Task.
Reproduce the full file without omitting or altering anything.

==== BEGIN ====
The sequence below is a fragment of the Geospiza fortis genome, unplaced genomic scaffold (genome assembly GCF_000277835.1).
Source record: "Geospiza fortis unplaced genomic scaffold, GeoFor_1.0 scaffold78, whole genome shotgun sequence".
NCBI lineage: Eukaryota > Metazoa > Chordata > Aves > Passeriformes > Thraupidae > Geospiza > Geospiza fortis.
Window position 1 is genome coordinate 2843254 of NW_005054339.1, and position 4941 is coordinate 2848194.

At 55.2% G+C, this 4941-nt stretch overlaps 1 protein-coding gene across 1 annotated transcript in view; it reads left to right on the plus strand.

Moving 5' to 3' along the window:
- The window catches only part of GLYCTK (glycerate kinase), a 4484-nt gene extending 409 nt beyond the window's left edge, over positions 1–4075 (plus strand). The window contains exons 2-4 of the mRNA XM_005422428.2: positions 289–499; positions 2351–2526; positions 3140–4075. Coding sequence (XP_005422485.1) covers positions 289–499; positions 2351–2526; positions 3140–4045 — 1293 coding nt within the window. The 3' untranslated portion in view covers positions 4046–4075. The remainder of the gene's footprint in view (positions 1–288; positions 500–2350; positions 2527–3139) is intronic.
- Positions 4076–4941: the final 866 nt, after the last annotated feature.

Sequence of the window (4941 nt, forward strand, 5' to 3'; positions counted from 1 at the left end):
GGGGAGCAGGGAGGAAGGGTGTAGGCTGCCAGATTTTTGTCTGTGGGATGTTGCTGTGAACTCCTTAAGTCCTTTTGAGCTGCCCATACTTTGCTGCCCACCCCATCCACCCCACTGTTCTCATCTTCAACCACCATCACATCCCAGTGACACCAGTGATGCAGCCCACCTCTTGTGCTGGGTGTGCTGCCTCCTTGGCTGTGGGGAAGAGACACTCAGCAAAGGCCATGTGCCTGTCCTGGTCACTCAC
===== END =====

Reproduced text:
The sequence below is a fragment of the Geospiza fortis genome, unplaced genomic scaffold (genome assembly GCF_000277835.1).
Source record: "Geospiza fortis unplaced genomic scaffold, GeoFor_1.0 scaffold78, whole genome shotgun sequence".
NCBI lineage: Eukaryota > Metazoa > Chordata > Aves > Passeriformes > Thraupidae > Geospiza > Geospiza fortis.
Window position 1 is genome coordinate 2843254 of NW_005054339.1, and position 4941 is coordinate 2848194.

At 55.2% G+C, this 4941-nt stretch overlaps 1 protein-coding gene across 1 annotated transcript in view; it reads left to right on the plus strand.

Moving 5' to 3' along the window:
- The window catches only part of GLYCTK (glycerate kinase), a 4484-nt gene extending 409 nt beyond the window's left edge, over positions 1–4075 (plus strand). The window contains exons 2-4 of the mRNA XM_005422428.2: positions 289–499; positions 2351–2526; positions 3140–4075. Coding sequence (XP_005422485.1) covers positions 289–499; positions 2351–2526; positions 3140–4045 — 1293 coding nt within the window. The 3' untranslated portion in view covers positions 4046–4075. The remainder of the gene's footprint in view (positions 1–288; positions 500–2350; positions 2527–3139) is intronic.
- Positions 4076–4941: the final 866 nt, after the last annotated feature.

Sequence of the window (4941 nt, forward strand, 5' to 3'; positions counted from 1 at the left end):
GGGGAGCAGGGAGGAAGGGTGTAGGCTGCCAGATTTTTGTCTGTGGGATGTTGCTGTGAACTCCTTAAGTCCTTTTGAGCTGCCCATACTTTGCTGCCCACCCCATCCACCCCACTGTTCTCATCTTCAACCACCATCACATCCCAGTGACACCAGTGATGCAGCCCACCTCTTGTGCTGGGTGTGCTGCCTCCTTGGCTGTGGGGAAGAGACACTCAGCAAAGGCCATGTGCCTGTCCTGGTCACTCAC